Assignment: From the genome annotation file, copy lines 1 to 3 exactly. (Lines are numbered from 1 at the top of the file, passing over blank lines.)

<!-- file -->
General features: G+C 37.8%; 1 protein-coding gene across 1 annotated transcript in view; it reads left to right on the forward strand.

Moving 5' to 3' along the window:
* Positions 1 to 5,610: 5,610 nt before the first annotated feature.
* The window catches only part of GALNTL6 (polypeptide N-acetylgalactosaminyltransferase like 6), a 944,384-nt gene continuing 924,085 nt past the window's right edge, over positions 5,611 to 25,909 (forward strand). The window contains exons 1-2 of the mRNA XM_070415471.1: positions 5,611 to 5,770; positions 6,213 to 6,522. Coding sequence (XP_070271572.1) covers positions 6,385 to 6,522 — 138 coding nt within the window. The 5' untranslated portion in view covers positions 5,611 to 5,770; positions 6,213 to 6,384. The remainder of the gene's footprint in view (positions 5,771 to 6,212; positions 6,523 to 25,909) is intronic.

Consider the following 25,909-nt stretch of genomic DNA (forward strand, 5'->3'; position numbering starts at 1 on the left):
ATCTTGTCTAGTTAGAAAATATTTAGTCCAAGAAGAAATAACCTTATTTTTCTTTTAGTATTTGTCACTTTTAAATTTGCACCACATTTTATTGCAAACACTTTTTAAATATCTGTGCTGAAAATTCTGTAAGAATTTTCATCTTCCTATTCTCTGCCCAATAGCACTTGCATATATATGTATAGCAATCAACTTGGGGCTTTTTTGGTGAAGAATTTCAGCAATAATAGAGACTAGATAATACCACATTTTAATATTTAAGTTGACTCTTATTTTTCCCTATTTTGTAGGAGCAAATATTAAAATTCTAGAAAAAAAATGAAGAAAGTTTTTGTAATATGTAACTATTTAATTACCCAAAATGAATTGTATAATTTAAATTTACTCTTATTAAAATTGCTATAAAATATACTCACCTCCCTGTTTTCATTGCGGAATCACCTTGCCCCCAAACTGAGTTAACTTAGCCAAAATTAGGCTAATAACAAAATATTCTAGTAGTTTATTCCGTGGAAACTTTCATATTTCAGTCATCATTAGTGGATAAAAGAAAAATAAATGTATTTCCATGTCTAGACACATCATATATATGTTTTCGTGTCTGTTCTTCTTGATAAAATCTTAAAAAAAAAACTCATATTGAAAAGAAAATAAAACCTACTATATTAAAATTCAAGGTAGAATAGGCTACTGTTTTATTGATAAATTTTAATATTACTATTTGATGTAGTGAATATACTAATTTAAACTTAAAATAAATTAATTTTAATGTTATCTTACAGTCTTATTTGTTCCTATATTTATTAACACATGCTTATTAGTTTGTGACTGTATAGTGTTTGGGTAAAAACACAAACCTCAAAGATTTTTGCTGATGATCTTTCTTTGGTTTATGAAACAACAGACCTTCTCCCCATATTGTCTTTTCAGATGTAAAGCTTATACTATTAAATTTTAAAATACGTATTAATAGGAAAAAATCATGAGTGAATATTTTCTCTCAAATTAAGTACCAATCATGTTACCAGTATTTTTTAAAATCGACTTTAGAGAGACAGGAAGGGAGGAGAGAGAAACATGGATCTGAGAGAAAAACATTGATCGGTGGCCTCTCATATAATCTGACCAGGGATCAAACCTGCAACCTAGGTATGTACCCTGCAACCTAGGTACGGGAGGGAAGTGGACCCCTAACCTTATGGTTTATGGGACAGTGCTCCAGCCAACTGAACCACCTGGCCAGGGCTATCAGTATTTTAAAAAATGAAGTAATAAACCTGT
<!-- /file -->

General features: G+C 37.8%; 1 protein-coding gene across 1 annotated transcript in view; it reads left to right on the forward strand.

Moving 5' to 3' along the window:
* Positions 1 to 5,610: 5,610 nt before the first annotated feature.